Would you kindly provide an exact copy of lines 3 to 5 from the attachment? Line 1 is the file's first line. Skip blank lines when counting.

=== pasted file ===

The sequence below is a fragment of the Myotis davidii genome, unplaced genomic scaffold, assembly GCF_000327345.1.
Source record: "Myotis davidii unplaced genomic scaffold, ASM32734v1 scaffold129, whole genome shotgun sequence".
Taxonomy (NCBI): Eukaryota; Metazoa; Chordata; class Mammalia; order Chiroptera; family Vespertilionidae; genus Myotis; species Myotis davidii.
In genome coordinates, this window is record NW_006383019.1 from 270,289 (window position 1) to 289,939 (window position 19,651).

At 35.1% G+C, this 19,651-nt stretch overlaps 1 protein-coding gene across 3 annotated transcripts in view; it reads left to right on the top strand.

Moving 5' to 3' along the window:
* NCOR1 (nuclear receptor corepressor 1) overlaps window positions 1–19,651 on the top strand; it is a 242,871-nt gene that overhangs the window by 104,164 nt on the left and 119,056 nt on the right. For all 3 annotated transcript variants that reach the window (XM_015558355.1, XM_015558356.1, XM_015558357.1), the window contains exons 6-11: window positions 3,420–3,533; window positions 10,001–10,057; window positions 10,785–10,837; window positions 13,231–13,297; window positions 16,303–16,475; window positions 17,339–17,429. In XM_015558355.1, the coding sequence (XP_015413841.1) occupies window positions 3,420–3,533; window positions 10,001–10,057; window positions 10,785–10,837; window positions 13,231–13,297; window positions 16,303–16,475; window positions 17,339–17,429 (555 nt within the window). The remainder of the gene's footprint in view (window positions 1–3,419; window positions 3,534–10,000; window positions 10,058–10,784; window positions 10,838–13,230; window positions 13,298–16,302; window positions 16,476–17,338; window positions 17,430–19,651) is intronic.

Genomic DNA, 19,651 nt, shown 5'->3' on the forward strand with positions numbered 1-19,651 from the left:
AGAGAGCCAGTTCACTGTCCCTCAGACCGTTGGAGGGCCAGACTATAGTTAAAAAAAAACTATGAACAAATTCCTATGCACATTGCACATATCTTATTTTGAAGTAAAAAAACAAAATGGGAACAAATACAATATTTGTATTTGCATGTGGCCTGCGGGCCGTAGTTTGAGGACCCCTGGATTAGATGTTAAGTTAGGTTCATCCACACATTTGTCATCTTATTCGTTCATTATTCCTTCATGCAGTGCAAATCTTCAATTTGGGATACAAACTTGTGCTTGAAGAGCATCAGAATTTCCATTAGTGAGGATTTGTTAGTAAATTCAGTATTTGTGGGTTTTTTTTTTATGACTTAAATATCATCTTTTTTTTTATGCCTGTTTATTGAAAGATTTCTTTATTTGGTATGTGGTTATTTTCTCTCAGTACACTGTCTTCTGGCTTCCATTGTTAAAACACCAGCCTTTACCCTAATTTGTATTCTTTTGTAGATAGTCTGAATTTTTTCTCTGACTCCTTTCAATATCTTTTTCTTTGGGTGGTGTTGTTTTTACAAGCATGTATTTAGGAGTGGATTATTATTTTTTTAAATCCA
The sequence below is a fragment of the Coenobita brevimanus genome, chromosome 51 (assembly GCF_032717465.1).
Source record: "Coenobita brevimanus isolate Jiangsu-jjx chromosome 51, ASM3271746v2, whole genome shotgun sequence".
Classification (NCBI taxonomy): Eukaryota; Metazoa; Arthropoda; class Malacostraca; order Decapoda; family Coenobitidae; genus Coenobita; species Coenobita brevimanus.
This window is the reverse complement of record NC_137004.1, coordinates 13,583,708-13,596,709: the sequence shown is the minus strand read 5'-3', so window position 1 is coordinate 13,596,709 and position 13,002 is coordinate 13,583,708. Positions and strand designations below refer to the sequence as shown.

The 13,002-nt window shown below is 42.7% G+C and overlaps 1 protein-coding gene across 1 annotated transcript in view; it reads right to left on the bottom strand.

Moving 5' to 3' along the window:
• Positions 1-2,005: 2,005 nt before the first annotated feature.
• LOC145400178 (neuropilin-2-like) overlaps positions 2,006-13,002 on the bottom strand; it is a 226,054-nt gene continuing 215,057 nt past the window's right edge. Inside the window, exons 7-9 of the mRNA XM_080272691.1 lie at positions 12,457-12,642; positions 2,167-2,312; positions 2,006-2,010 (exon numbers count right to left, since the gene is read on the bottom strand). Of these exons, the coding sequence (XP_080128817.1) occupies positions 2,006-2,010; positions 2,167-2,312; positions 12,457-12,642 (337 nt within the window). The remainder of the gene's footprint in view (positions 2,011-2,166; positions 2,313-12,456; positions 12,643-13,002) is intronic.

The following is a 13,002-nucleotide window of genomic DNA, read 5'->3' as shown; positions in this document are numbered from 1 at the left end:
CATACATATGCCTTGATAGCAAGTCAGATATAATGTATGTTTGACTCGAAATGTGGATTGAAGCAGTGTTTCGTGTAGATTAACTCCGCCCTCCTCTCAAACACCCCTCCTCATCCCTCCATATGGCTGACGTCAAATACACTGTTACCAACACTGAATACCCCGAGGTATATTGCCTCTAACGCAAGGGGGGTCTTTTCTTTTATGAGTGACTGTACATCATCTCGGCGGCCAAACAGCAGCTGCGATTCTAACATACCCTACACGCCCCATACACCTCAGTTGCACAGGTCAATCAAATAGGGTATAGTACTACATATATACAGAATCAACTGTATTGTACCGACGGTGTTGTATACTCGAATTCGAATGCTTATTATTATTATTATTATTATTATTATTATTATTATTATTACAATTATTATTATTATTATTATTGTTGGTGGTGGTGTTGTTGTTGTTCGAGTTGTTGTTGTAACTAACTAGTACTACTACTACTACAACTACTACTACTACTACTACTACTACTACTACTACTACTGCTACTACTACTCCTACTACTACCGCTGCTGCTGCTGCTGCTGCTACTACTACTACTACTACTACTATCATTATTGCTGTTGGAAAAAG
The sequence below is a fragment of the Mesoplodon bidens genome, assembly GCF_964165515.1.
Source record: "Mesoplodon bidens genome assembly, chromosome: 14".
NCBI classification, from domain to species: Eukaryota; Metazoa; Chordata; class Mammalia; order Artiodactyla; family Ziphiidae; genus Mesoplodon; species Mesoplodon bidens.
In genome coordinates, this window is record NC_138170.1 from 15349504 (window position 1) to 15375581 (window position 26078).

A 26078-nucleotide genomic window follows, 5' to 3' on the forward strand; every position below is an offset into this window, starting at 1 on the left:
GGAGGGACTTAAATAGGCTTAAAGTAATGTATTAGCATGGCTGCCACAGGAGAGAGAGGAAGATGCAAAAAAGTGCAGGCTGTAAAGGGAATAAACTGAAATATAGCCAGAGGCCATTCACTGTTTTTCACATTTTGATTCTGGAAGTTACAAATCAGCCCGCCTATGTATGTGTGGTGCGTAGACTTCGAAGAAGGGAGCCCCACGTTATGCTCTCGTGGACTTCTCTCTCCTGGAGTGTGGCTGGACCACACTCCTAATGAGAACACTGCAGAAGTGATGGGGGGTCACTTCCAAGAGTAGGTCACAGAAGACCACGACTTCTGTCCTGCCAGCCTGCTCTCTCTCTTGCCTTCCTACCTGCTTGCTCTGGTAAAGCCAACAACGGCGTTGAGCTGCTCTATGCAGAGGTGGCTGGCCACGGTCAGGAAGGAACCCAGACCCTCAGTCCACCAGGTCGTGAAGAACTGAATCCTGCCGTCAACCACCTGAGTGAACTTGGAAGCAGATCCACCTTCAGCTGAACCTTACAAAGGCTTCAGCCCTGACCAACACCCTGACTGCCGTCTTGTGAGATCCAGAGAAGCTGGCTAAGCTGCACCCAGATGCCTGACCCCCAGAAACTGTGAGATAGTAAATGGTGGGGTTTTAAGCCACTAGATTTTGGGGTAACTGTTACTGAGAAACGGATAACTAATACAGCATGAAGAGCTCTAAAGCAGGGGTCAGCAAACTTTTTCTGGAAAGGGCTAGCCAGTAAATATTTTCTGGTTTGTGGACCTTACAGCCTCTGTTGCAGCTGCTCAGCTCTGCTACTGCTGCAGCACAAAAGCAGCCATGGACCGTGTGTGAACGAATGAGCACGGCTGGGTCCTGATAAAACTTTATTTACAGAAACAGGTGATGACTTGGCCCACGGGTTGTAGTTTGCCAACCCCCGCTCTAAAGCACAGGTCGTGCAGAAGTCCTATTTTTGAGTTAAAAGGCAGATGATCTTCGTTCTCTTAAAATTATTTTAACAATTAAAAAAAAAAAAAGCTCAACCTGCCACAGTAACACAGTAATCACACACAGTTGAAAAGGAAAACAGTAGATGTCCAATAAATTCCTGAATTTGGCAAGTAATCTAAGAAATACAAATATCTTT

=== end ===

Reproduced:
Taxonomy (NCBI): Eukaryota; Metazoa; Chordata; class Mammalia; order Chiroptera; family Vespertilionidae; genus Myotis; species Myotis davidii.
In genome coordinates, this window is record NW_006383019.1 from 270,289 (window position 1) to 289,939 (window position 19,651).

At 35.1% G+C, this 19,651-nt stretch overlaps 1 protein-coding gene across 3 annotated transcripts in view; it reads left to right on the top strand.